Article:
user1485042215 Sun 22-Jan-17 00:00:34

Hey. As somebody who wasn't gifted but was reasonably bright and having been in a class full of dumb students for two years of math (bottom top set) i can fully appreciate his boredom and frustration. I spent every math class on the verge of tears having done tge hardest questiond in 4 minutes. Then everyone wpuld bombard me with questions to which (probably looking rude) i would snidely reply "i am not the teacher." the teacher would ignore me then tell me off for the smallest mistake. Guess what.

I quit math. It took me half a year to start the alevel because i was so traumatized. At which point i was happy because i found the work CHALLENGING.

And there were kids in there who'd been bored since year6! I am lucky. But if i'd been given my right to education, how good would i be now?

CommonFramework Sun 22-Jan-17 00:07:15

How on earth do you know those score? Did school tell you?

And why on earth do those have a bearing on your ds's temper? hmm

irvineoneohone Sun 22-Jan-17 08:13:01

I am interested how you got those score as well... we never tested our ds.
I heard that a lot of gifted have quite a skewed score; some part very high, some low.
Is he determined gifted, not anything extra?

JustRichmal Sun 22-Jan-17 09:51:51

If a child is behaving badly because they are tired or hungry, their behaviour is not their fault but yours, and they just need you to correct the problem.
However, if they are having a tantrum for no acceptable reason, they need to learn how to control it. Regardless of their academic level, they need to be encouraged to moderate their behaviour.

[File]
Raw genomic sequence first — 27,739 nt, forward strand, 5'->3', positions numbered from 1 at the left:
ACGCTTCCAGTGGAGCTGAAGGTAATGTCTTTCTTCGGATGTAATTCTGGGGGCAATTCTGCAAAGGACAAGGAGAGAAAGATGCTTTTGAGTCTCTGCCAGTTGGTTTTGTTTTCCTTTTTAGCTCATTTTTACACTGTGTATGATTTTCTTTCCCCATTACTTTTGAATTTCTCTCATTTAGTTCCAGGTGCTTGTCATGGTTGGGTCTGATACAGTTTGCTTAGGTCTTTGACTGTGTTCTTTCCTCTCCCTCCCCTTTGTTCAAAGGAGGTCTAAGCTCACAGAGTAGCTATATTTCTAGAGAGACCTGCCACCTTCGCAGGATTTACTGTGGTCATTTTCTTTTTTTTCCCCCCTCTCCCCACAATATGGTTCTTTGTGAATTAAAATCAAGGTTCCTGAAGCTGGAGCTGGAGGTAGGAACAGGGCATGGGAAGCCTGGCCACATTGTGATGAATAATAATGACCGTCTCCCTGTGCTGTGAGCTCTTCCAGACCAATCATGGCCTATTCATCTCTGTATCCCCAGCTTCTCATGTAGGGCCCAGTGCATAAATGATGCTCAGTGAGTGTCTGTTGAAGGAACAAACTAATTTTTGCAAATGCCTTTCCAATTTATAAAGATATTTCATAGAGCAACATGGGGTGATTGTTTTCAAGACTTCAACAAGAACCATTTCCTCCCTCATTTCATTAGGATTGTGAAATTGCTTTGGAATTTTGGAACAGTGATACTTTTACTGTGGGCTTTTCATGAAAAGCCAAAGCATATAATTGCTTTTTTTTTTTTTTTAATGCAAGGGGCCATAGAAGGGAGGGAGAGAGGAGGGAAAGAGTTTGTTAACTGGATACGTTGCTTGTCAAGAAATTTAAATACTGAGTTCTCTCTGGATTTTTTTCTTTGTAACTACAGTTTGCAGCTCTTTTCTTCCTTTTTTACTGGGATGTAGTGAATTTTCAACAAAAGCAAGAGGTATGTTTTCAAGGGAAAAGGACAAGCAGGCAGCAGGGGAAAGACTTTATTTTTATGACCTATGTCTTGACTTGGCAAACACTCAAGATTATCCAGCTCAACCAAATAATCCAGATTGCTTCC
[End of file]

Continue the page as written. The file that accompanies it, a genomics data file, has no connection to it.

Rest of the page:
Just as they had to learn maths or reading, they need to learn how to behave and some children will be quicker at this than others, just as some are quicker at learning reading or maths.
Part of the normal teaching of a normal six year old needs to be how to behave.

GieryFas Sun 22-Jan-17 09:56:54

I agree with a PP - that's a mild outburst dealt with quite maturely for a 6yo. My 5yo does exactly the same, but takes longer to calm down in her room and then she needs a cuddle to get back to normal. I see it as a good thing; they're learning about expressing emotions and needs, managing strong feelings, calming down, saying sorry and moving on. Lots of adults can't do that!

I do have two bright children (never measured, but academically able, articulate etc) and I think it's easy to fall into the trap of thinking of them and treating them as older than they are, because they're so articulate.

Crumbs1 Sun 22-Jan-17 10:04:09